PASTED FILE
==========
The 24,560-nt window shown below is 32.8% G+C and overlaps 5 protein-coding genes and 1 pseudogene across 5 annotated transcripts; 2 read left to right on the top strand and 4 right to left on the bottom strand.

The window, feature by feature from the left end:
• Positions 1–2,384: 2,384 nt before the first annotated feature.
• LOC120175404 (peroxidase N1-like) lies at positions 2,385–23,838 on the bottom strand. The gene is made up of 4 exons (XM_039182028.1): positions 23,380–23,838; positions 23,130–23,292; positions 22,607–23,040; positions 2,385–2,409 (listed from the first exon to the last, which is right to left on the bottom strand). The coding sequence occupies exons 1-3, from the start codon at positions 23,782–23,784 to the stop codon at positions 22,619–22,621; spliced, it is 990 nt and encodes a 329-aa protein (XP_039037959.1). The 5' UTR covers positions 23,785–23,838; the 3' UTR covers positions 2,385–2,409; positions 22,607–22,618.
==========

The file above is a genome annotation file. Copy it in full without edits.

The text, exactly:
The 24,560-nt window shown below is 32.8% G+C and overlaps 5 protein-coding genes and 1 pseudogene across 5 annotated transcripts; 2 read left to right on the top strand and 4 right to left on the bottom strand.

The window, feature by feature from the left end:
• Positions 1–2,384: 2,384 nt before the first annotated feature.
• LOC120175404 (peroxidase N1-like) lies at positions 2,385–23,838 on the bottom strand. The gene is made up of 4 exons (XM_039182028.1): positions 23,380–23,838; positions 23,130–23,292; positions 22,607–23,040; positions 2,385–2,409 (listed from the first exon to the last, which is right to left on the bottom strand). The coding sequence occupies exons 1-3, from the start codon at positions 23,782–23,784 to the stop codon at positions 22,619–22,621; spliced, it is 990 nt and encodes a 329-aa protein (XP_039037959.1). The 5' UTR covers positions 23,785–23,838; the 3' UTR covers positions 2,385–2,409; positions 22,607–22,618.